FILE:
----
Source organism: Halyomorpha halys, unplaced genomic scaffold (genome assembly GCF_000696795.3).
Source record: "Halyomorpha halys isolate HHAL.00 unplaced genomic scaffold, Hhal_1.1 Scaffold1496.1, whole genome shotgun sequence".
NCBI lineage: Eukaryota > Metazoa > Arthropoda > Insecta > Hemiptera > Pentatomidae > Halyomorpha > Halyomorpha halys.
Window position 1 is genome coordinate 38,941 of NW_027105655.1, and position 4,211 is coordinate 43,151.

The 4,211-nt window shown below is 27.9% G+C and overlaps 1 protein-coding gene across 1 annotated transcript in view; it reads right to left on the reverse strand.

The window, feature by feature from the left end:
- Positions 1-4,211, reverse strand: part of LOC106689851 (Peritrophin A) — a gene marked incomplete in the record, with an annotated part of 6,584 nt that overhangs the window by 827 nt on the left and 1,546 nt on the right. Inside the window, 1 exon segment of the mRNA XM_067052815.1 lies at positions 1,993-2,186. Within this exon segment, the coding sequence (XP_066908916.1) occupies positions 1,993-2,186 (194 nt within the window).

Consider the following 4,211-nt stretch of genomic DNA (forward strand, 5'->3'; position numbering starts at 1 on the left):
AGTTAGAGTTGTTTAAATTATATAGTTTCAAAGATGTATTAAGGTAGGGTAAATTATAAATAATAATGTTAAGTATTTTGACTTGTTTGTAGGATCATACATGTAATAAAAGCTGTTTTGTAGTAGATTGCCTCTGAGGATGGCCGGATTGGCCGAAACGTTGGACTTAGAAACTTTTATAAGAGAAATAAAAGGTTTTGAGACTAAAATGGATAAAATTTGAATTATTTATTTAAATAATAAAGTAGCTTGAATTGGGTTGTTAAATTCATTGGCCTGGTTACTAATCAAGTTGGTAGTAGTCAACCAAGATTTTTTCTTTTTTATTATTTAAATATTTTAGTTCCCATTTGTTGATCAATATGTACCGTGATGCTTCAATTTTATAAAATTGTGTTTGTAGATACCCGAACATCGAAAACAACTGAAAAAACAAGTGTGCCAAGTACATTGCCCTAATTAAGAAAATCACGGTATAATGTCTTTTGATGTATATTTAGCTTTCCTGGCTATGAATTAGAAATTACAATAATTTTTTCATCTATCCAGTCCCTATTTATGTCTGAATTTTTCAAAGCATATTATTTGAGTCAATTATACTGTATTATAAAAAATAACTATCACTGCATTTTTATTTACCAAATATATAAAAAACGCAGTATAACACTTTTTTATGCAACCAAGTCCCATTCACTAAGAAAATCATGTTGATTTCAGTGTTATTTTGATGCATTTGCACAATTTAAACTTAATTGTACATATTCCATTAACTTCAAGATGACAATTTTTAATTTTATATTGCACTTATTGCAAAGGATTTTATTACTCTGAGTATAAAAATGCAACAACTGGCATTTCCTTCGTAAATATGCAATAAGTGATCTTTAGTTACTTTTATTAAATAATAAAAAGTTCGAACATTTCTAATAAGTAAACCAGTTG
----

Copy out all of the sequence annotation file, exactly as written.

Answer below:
Source organism: Halyomorpha halys, unplaced genomic scaffold (genome assembly GCF_000696795.3).
Source record: "Halyomorpha halys isolate HHAL.00 unplaced genomic scaffold, Hhal_1.1 Scaffold1496.1, whole genome shotgun sequence".
NCBI lineage: Eukaryota > Metazoa > Arthropoda > Insecta > Hemiptera > Pentatomidae > Halyomorpha > Halyomorpha halys.
Window position 1 is genome coordinate 38,941 of NW_027105655.1, and position 4,211 is coordinate 43,151.

The 4,211-nt window shown below is 27.9% G+C and overlaps 1 protein-coding gene across 1 annotated transcript in view; it reads right to left on the reverse strand.

The window, feature by feature from the left end:
- Positions 1-4,211, reverse strand: part of LOC106689851 (Peritrophin A) — a gene marked incomplete in the record, with an annotated part of 6,584 nt that overhangs the window by 827 nt on the left and 1,546 nt on the right. Inside the window, 1 exon segment of the mRNA XM_067052815.1 lies at positions 1,993-2,186. Within this exon segment, the coding sequence (XP_066908916.1) occupies positions 1,993-2,186 (194 nt within the window).

Consider the following 4,211-nt stretch of genomic DNA (forward strand, 5'->3'; position numbering starts at 1 on the left):
AGTTAGAGTTGTTTAAATTATATAGTTTCAAAGATGTATTAAGGTAGGGTAAATTATAAATAATAATGTTAAGTATTTTGACTTGTTTGTAGGATCATACATGTAATAAAAGCTGTTTTGTAGTAGATTGCCTCTGAGGATGGCCGGATTGGCCGAAACGTTGGACTTAGAAACTTTTATAAGAGAAATAAAAGGTTTTGAGACTAAAATGGATAAAATTTGAATTATTTATTTAAATAATAAAGTAGCTTGAATTGGGTTGTTAAATTCATTGGCCTGGTTACTAATCAAGTTGGTAGTAGTCAACCAAGATTTTTTCTTTTTTATTATTTAAATATTTTAGTTCCCATTTGTTGATCAATATGTACCGTGATGCTTCAATTTTATAAAATTGTGTTTGTAGATACCCGAACATCGAAAACAACTGAAAAAACAAGTGTGCCAAGTACATTGCCCTAATTAAGAAAATCACGGTATAATGTCTTTTGATGTATATTTAGCTTTCCTGGCTATGAATTAGAAATTACAATAATTTTTTCATCTATCCAGTCCCTATTTATGTCTGAATTTTTCAAAGCATATTATTTGAGTCAATTATACTGTATTATAAAAAATAACTATCACTGCATTTTTATTTACCAAATATATAAAAAACGCAGTATAACACTTTTTTATGCAACCAAGTCCCATTCACTAAGAAAATCATGTTGATTTCAGTGTTATTTTGATGCATTTGCACAATTTAAACTTAATTGTACATATTCCATTAACTTCAAGATGACAATTTTTAATTTTATATTGCACTTATTGCAAAGGATTTTATTACTCTGAGTATAAAAATGCAACAACTGGCATTTCCTTCGTAAATATGCAATAAGTGATCTTTAGTTACTTTTATTAAATAATAAAAAGTTCGAACATTTCTAATAAGTAAACCAGTTG